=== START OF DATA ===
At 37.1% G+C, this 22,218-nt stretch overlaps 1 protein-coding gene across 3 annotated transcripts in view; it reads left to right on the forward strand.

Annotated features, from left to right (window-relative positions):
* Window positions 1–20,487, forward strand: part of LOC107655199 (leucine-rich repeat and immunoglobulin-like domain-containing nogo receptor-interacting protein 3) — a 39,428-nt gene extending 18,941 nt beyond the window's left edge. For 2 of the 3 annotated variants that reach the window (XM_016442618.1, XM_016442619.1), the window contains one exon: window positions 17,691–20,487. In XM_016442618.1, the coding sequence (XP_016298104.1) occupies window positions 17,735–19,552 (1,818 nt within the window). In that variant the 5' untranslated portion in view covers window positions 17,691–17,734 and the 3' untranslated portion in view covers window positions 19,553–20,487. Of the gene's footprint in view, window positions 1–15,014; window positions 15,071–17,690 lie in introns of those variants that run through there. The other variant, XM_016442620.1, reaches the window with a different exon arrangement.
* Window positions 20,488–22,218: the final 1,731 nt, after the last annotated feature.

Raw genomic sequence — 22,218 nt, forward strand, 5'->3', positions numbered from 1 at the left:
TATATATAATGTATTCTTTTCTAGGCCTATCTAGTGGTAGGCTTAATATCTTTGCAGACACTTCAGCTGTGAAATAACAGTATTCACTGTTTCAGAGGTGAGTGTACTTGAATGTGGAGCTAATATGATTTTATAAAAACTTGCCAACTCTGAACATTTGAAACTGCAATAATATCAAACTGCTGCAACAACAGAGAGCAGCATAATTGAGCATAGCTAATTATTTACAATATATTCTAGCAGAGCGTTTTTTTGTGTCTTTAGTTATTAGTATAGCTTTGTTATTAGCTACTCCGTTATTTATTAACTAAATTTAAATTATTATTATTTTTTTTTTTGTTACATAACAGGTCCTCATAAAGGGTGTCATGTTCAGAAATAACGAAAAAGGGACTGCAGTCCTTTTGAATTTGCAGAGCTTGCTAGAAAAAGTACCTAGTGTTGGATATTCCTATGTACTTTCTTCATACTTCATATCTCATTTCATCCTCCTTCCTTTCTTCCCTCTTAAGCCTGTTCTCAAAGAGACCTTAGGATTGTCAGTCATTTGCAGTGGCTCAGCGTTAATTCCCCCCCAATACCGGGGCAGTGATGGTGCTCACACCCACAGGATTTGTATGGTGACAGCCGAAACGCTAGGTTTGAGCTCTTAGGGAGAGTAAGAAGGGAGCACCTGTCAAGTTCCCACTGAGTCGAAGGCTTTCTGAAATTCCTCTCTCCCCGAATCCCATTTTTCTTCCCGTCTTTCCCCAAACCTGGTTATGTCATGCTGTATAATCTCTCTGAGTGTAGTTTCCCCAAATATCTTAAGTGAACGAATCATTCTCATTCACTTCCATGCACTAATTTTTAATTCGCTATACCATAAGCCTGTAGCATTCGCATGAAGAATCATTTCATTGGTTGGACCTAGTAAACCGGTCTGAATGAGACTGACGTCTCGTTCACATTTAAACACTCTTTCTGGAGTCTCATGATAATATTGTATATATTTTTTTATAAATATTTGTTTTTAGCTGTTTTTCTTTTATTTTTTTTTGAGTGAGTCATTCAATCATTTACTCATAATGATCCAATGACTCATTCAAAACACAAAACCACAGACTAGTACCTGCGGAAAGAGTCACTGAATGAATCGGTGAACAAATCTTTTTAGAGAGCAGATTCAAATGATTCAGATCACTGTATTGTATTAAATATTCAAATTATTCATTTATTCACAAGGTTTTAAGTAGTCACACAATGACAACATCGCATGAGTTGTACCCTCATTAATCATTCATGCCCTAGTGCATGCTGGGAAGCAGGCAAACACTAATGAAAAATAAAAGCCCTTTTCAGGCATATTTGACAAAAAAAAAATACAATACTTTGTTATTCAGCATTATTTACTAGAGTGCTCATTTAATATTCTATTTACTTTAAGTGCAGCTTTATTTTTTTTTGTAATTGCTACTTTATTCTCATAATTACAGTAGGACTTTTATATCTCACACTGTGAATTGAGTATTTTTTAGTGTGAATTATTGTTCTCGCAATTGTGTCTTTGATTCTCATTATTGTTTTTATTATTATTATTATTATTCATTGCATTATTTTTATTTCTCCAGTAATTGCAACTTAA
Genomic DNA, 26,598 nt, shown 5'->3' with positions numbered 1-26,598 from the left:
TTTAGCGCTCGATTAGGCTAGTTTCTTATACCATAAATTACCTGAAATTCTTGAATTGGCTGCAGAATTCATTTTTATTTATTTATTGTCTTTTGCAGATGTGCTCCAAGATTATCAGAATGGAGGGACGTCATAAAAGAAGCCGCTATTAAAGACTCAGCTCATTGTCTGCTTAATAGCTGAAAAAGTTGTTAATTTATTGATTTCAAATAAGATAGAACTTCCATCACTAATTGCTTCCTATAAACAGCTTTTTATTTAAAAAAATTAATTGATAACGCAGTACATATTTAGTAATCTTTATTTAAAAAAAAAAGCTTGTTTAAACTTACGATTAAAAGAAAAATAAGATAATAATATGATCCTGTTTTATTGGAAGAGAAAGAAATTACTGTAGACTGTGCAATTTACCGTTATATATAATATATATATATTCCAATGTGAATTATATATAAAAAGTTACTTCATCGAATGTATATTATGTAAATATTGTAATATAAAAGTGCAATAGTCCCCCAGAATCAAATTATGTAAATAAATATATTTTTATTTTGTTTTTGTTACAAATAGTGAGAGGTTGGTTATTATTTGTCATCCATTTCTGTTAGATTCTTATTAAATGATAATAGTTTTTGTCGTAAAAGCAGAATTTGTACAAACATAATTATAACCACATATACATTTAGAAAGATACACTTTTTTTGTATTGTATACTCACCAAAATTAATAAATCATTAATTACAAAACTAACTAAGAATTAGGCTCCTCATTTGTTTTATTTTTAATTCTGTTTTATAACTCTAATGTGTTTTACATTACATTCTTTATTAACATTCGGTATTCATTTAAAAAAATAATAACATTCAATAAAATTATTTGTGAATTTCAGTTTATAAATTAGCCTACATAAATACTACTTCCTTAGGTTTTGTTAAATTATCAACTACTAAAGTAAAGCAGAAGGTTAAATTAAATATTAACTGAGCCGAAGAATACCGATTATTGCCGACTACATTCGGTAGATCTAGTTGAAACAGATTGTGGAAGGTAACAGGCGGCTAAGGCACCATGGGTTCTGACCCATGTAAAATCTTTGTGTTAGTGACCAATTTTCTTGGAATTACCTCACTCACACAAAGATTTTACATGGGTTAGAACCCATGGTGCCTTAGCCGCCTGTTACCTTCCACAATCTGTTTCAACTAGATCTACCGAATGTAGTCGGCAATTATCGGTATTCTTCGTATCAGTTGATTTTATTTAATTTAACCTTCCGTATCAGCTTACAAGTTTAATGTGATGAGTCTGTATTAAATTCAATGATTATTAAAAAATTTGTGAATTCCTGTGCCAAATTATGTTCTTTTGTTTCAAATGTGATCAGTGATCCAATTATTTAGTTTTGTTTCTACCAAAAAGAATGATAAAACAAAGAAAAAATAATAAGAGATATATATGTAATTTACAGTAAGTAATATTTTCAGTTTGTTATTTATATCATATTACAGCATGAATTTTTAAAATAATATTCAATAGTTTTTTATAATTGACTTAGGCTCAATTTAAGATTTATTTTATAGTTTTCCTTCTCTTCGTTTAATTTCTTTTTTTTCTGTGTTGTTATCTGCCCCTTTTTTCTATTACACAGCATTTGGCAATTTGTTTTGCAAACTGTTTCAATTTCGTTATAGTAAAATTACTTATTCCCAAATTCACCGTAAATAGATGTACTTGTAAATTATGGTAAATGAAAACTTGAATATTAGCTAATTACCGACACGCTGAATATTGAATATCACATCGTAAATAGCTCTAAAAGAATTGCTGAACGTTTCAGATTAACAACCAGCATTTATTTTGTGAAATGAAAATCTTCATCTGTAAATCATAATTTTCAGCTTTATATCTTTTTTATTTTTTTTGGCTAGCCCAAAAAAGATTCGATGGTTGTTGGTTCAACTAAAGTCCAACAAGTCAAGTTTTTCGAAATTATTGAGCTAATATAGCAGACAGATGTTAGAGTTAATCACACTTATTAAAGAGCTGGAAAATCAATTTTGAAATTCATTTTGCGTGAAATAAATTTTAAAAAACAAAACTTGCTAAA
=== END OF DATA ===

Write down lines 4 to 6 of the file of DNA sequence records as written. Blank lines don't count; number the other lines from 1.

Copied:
* Window positions 20,488–22,218: the final 1,731 nt, after the last annotated feature.

Raw genomic sequence — 22,218 nt, forward strand, 5'->3', positions numbered from 1 at the left:
TATATATAATGTATTCTTTTCTAGGCCTATCTAGTGGTAGGCTTAATATCTTTGCAGACACTTCAGCTGTGAAATAACAGTATTCACTGTTTCAGAGGTGAGTGTACTTGAATGTGGAGCTAATATGATTTTATAAAAACTTGCCAACTCTGAACATTTGAAACTGCAATAATATCAAACTGCTGCAACAACAGAGAGCAGCATAATTGAGCATAGCTAATTATTTACAATATATTCTAGCAGAGCGTTTTTTTGTGTCTTTAGTTATTAGTATAGCTTTGTTATTAGCTACTCCGTTATTTATTAACTAAATTTAAATTATTATTATTTTTTTTTTTGTTACATAACAGGTCCTCATAAAGGGTGTCATGTTCAGAAATAACGAAAAAGGGACTGCAGTCCTTTTGAATTTGCAGAGCTTGCTAGAAAAAGTACCTAGTGTTGGATATTCCTATGTACTTTCTTCATACTTCATATCTCATTTCATCCTCCTTCCTTTCTTCCCTCTTAAGCCTGTTCTCAAAGAGACCTTAGGATTGTCAGTCATTTGCAGTGGCTCAGCGTTAATTCCCCCCCAATACCGGGGCAGTGATGGTGCTCACACCCACAGGATTTGTATGGTGACAGCCGAAACGCTAGGTTTGAGCTCTTAGGGAGAGTAAGAAGGGAGCACCTGTCAAGTTCCCACTGAGTCGAAGGCTTTCTGAAATTCCTCTCTCCCCGAATCCCATTTTTCTTCCCGTCTTTCCCCAAACCTGGTTATGTCATGCTGTATAATCTCTCTGAGTGTAGTTTCCCCAAATATCTTAAGTGAACGAATCATTCTCATTCACTTCCATGCACTAATTTTTAATTCGCTATACCATAAGCCTGTAGCATTCGCATGAAGAATCATTTCATTGGTTGGACCTAGTAAACCGGTCTGAATGAGACTGACGTCTCGTTCACATTTAAACACTCTTTCTGGAGTCTCATGATAATATTGTATATATTTTTTTATAAATATTTGTTTTTAGCTGTTTTTCTTTTATTTTTTTTTGAGTGAGTCATTCAATCATTTACTCATAATGATCCAATGACTCATTCAAAACACAAAACCACAGACTAGTACCTGCGGAAAGAGTCACTGAATGAATCGGTGAACAAATCTTTTTAGAGAGCAGATTCAAATGATTCAGATCACTGTATTGTATTAAATATTCAAATTATTCATTTATTCACAAGGTTTTAAGTAGTCACACAATGACAACATCGCATGAGTTGTACCCTCATTAATCATTCATGCCCTAGTGCATGCTGGGAAGCAGGCAAACACTAATGAAAAATAAAAGCCCTTTTCAGGCATATTTGACAAAAAAAAAATACAATACTTTGTTATTCAGCATTATTTACTAGAGTGCTCATTTAATATTCTATTTACTTTAAGTGCAGCTTTATTTTTTTTTGTAATTGCTACTTTATTCTCATAATTACAGTAGGACTTTTATATCTCACACTGTGAATTGAGTATTTTTTAGTGTGAATTATTGTTCTCGCAATTGTGTCTTTGATTCTCATTATTGTTTTTATTATTATTATTATTATTCATTGCATTATTTTTATTTCTCCAGTAATTGCAACTTAA